The singer-songwriter’s nausea is only a temporary setback in what has otherwise been a successful U.S. tour in support of his band’s new album, *Yours, Mine & Ours*, which came out last month on Pernice’s Dorchester-based Ashmont Records label. The disc even cracked the *Billboard* “Heatseekers” charts for new releases last month – the first time that’s ever happened in the band’s five-year, three-album history. (As fans of the onetime leader of the Northampton, MA.-based Scud Mountain Boys know, the famously downcast singer-songwriter has also recorded a slew of side projects, issuing them under various obfuscating names like Big Tobacco and Chappaquidick Skyline).
So far, the response to the band’s performances – sold-out shows, celebrity attendees in the audience – has been heartening. Later this summer, the group plans to jet over to Europe to play a full slate of shows. “We’re gonna tour pretty hard up until the beginning of winter, but it’s nice to travel – it’s fun and it beats working, really,” says Pernice, whose outfit headlines the Paradise Rock Club July 24. The band has been getting tighter every night, he says, and the new material is fun to play live: “There are a lot of guitars.”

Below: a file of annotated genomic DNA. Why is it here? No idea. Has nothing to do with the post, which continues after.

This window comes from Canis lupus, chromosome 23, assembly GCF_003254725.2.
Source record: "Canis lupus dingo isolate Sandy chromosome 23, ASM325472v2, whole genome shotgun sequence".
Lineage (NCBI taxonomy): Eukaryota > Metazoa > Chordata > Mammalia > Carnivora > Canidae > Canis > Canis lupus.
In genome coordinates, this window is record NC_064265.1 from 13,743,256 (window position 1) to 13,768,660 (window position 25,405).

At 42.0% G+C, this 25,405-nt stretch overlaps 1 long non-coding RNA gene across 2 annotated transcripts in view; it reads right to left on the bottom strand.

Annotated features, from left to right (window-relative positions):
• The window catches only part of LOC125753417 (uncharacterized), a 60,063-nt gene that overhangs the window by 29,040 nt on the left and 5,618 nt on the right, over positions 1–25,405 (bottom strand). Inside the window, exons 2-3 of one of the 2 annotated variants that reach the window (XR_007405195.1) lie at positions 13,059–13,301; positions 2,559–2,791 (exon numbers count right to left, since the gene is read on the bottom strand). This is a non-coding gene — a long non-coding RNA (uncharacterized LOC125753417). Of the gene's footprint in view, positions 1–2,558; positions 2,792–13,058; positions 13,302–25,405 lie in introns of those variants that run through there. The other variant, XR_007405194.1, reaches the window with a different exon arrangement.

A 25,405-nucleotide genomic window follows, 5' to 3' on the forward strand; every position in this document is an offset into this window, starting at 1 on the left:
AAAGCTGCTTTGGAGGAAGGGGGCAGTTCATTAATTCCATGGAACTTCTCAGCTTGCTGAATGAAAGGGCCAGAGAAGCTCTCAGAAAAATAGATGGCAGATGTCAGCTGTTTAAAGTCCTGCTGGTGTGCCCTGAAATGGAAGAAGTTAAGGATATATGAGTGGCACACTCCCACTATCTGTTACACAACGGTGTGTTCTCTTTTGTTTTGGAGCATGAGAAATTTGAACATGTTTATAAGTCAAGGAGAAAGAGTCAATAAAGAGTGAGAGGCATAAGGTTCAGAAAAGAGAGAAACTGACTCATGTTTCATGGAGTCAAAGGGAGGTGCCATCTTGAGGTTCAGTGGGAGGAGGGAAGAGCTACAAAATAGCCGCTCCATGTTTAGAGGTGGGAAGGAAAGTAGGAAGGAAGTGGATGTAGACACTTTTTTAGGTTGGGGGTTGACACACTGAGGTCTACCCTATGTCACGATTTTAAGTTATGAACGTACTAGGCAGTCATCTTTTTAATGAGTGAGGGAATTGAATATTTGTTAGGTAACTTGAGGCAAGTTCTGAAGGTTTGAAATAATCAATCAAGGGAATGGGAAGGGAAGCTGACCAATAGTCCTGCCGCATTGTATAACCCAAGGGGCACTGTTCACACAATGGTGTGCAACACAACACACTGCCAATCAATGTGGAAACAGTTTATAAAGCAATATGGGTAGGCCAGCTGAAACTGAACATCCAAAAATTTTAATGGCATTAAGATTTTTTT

Indeed, the album opener, “The Weakest Shade of Blue”, blossoms full bloom into a gorgeous gush of electric guitars, rumbling bass, and multi-tracked vocals stacked as sweetly as a mountain of marshmallows. That *Yours, Mine & Ours* is another incandescent pop pleasure from the Pernice Brothers, suffused with the lustrous wonder and gently ravishing anguish of Pernice’s watercolor words and poet’s eye, isn’t anything new. What *does* sound different this time around, however, is the silver streak of hopefulness, the tactile thrill of a heady – and perhaps terrifying – promise, that spangles so much of the material.